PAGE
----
South Dakota Session Preview: Making peace, with cash

When South Dakota Gov. Dennis Daugaard (R) delivers his State of the State address Tuesday afternoon, he’ll have good news: Changes to the state’s unclaimed property laws that took effect last year has meant a big cash windfall for a small state, and that means more money for schools.

Daugaard unveiled a proposed budget in December that would spend the $70 million windfall to pay for future obligations like high-interest bonds and the state’s economic development fund.

That frees more immediate money for state schools, which suffered big cuts during the economic recession; Daugaard wants to give schools a 3 percent budget increase, almost twice the 1.6 percent schools were supposed to get to cover the costs of inflation (State schools say they want a 3.8 percent increase to restore their funding to 2010 levels).

The extra money likely means a relatively easy budget negotiation process. Daugaard will also unveil a new plan to attract workers to South Dakota, a plan expected to include new spending for career and technical education. As South Dakota experiences growth associated, in part, with the energy boom in the Bakken oil fields to the north, the state has found it doesn’t have enough employees to fill jobs.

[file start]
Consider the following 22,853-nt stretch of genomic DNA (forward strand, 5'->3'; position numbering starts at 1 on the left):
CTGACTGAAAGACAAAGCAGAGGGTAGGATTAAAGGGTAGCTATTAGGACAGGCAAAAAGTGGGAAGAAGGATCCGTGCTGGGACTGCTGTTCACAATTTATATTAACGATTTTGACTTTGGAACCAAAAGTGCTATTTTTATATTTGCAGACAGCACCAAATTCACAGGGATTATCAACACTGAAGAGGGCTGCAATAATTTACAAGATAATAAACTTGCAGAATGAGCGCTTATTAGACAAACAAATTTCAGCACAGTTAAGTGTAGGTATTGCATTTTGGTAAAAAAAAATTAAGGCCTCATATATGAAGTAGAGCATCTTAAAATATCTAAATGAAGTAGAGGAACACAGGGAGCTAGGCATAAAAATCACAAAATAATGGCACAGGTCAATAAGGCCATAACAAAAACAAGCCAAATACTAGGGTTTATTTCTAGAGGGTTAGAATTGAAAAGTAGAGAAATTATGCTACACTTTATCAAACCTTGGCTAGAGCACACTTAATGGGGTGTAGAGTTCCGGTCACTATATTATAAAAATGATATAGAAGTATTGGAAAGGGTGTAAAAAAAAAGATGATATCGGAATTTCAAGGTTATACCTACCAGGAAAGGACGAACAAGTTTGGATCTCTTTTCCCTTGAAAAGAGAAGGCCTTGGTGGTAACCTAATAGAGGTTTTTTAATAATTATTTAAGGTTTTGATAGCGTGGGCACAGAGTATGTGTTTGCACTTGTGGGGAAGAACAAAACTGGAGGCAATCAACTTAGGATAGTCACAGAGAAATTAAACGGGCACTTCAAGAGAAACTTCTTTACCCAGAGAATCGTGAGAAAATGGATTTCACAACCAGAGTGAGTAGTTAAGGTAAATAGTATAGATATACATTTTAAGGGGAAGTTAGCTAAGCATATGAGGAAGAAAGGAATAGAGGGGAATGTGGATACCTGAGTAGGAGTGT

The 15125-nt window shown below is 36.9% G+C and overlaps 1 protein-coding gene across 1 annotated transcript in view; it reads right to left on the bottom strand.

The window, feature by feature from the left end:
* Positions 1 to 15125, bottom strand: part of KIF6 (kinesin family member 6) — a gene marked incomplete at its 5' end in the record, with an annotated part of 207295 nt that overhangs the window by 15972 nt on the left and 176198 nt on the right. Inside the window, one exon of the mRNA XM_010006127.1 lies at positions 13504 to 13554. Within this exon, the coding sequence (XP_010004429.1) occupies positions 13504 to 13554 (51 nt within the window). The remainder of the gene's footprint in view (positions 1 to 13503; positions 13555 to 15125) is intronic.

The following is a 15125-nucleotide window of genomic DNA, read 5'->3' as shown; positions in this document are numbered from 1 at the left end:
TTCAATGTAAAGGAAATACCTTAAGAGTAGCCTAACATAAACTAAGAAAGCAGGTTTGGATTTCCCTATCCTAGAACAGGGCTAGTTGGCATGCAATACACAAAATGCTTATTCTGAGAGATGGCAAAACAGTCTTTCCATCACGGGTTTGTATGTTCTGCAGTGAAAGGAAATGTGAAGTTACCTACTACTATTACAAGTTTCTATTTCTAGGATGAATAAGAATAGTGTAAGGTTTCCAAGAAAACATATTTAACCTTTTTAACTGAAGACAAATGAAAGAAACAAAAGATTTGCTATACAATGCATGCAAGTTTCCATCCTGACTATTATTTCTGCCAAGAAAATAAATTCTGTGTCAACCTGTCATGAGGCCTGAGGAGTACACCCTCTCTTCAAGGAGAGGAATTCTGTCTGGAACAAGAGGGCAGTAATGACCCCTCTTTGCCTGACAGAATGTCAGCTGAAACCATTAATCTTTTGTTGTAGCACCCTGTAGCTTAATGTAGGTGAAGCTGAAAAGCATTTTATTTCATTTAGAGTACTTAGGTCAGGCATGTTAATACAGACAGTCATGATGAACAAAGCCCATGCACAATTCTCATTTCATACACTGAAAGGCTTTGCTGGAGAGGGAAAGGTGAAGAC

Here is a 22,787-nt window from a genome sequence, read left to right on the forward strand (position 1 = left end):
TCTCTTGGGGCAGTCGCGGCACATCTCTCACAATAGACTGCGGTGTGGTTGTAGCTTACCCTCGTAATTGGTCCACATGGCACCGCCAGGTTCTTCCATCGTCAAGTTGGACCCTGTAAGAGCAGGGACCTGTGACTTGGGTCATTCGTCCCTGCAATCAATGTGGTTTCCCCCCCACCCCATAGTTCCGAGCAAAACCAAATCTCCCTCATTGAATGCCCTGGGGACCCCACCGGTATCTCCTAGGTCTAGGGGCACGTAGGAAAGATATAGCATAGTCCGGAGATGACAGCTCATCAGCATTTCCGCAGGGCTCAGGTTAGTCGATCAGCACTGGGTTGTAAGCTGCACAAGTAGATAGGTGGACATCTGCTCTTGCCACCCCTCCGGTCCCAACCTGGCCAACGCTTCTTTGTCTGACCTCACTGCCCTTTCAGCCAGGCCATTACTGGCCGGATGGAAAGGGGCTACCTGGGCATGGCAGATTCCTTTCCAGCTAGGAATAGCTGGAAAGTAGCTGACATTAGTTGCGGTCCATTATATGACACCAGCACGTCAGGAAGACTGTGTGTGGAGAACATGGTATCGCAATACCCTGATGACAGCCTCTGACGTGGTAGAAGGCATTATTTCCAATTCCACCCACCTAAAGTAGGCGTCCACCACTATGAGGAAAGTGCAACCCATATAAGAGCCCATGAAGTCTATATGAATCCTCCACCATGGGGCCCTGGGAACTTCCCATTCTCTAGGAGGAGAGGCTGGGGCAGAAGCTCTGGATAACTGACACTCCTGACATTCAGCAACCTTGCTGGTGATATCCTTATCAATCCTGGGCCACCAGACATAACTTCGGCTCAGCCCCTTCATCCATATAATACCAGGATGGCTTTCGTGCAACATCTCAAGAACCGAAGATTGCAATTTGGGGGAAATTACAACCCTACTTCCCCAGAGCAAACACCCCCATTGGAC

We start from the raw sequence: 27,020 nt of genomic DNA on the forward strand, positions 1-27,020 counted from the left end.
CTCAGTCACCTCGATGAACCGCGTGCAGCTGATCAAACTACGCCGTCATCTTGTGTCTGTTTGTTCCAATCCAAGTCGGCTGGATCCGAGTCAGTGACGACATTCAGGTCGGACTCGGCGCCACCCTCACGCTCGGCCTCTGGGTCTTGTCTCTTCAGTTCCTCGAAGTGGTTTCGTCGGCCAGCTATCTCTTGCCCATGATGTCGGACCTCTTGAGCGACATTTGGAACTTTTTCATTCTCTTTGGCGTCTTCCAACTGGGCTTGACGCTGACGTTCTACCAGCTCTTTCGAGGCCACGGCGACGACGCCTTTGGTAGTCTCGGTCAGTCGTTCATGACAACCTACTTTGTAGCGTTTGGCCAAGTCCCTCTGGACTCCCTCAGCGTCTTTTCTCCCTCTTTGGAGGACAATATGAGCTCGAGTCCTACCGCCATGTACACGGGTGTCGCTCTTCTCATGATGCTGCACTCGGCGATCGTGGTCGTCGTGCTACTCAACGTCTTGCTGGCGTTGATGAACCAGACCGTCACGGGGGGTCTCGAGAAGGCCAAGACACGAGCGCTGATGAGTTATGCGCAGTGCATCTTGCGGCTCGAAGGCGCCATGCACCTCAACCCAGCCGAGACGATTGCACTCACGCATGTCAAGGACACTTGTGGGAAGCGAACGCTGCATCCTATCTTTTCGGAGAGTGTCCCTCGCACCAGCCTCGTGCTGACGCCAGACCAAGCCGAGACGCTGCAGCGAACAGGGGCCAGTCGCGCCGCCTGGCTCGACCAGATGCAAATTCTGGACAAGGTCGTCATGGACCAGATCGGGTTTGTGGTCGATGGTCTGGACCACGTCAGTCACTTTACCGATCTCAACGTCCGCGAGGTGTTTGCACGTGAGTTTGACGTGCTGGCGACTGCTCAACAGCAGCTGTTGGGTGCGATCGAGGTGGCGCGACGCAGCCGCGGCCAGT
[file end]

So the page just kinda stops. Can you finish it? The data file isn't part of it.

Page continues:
But high-profile social issues will threaten to break the peace.

Conservative lawmakers are expected to push to roll back and limit Common Core education standards. Daugaard, like most Republican governors, backs Common Core standards, making changes or curbs unlikely to succeed.

Daugaard doesn’t support expanding Medicaid to cover tens of thousands of low-income South Dakotans. Democrats and a small number of Republicans support expanding the program under the Affordable Care Act, but it’s unlikely to move without the governor’s backing.

All eyes will be on House and Senate Republicans, who hold big majorities but who don’t always get along with each other. The Sioux Falls Argus-Leader’s David Montgomery explains:

Two years ago, the state Legislature — and particularly the House of Representatives — was riven by high-profile disputes inside the Republican caucus. A number of conservative Republicans feuded with their own party leadership. After efforts to mend fences, the 2013 session was much more peaceful, and featured noted examples of lawmakers from different parts of the political spectrum working together on bills.

An Argus Leader analysis of voting patterns in the Legislature confirmed that a group of conservative representatives have tended to vote the same way as each other, and differently from their party leadership, during the past several years.

Reid Wilson covers national politics and Congress for The Washington Post. He is the author of Read In, The Post’s morning tip sheet on politics.

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